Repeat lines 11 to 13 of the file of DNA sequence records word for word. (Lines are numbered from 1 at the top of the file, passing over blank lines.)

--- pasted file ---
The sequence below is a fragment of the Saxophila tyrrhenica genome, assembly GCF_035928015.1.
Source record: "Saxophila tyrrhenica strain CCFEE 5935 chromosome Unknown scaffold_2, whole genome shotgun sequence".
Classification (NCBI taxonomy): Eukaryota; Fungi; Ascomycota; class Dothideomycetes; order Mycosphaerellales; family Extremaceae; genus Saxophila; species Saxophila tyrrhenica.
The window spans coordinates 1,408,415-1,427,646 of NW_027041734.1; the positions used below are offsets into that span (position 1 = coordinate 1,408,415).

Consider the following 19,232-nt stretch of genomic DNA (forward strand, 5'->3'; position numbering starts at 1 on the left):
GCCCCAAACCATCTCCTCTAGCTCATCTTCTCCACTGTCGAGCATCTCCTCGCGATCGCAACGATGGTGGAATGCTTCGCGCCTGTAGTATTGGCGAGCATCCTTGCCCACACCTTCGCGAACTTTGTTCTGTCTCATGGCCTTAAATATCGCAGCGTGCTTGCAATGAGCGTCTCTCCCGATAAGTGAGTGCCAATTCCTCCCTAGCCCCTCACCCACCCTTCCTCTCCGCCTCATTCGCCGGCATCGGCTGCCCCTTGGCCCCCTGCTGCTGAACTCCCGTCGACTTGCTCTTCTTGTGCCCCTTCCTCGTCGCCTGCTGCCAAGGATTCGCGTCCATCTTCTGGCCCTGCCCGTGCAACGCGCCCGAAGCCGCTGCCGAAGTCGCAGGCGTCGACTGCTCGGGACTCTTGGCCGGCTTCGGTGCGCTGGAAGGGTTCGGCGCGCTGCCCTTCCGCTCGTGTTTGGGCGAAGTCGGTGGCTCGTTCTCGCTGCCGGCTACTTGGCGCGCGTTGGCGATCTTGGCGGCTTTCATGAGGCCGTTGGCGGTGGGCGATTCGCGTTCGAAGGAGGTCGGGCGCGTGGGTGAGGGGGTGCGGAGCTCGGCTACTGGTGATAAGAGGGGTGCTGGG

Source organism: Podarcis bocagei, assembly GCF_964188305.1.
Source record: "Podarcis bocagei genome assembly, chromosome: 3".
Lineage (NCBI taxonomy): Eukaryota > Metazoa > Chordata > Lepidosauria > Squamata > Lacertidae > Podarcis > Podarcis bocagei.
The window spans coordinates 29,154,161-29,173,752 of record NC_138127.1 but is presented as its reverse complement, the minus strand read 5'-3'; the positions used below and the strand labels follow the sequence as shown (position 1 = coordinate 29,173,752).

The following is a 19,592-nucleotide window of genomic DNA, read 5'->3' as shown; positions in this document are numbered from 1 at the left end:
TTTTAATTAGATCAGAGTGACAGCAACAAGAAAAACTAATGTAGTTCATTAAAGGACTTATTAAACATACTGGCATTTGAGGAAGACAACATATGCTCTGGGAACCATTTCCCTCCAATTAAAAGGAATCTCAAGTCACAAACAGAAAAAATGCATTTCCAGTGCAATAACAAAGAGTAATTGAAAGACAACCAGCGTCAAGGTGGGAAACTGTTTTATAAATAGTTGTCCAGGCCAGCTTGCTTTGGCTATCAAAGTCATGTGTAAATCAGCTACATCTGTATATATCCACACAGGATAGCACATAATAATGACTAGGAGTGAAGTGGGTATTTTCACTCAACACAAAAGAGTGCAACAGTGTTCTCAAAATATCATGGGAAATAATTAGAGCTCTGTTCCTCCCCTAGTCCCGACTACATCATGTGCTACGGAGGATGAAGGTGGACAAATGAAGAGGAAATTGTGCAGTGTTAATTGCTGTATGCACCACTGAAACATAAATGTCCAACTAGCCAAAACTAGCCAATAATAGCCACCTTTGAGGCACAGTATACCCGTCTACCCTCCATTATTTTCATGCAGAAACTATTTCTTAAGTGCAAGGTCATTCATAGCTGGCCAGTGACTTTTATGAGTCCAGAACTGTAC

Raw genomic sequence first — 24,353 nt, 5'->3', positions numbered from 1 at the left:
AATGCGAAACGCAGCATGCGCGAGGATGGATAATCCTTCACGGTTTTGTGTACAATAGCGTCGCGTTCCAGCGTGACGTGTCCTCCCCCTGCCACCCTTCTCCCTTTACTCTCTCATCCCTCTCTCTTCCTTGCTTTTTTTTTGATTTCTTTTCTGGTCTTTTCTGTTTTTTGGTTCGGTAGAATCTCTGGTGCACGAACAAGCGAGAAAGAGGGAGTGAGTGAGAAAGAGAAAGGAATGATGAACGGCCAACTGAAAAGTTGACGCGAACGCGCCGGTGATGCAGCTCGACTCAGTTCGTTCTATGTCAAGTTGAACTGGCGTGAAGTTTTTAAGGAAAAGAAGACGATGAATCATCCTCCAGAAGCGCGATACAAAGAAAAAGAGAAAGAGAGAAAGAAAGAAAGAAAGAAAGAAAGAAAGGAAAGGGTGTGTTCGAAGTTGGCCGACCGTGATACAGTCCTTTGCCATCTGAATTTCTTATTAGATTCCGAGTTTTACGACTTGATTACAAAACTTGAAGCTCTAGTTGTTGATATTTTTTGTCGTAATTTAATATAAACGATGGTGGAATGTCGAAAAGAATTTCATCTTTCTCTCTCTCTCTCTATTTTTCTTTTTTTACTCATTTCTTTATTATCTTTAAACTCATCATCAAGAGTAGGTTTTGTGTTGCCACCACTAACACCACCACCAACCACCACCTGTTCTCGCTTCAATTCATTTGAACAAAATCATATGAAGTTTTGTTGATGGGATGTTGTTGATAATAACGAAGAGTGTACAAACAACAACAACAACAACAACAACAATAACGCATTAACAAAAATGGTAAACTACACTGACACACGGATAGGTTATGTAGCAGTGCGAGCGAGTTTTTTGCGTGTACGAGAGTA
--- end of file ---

The following is a 19,592-nucleotide window of genomic DNA, read 5'->3' as shown; positions in this document are numbered from 1 at the left end:
TTTTAATTAGATCAGAGTGACAGCAACAAGAAAAACTAATGTAGTTCATTAAAGGACTTATTAAACATACTGGCATTTGAGGAAGACAACATATGCTCTGGGAACCATTTCCCTCCAATTAAAAGGAATCTCAAGTCACAAACAGAAAAAATGCATTTCCAGTGCAATAACAAAGAGTAATTGAAAGACAACCAGCGTCAAGGTGGGAAACTGTTTTATAAATAGTTGTCCAGGCCAGCTTGCTTTGGCTATCAAAGTCATGTGTAAATCAGCTACATCTGTATATATCCACACAGGATAGCACATAATAATGACTAGGAGTGAAGTGGGTATTTTCACTCAACACAAAAGAGTGCAACAGTGTTCTCAAAATATCATGGGAAATAATTAGAGCTCTGTTCCTCCCCTAGTCCCGACTACATCATGTGCTACGGAGGATGAAGGTGGACAAATGAAGAGGAAATTGTGCAGTGTTAATTGCTGTATGCACCACTGAAACATAAATGTCCAACTAGCCAAAACTAGCCAATAATAGCCACCTTTGAGGCACAGTATACCCGTCTACCCTCCATTATTTTCATGCAGAAACTATTTCTTAAGTGCAAGGTCATTCATAGCTGGCCAGTGACTTTTATGAGTCCAGAACTGTAC

Raw genomic sequence first — 24,353 nt, 5'->3', positions numbered from 1 at the left: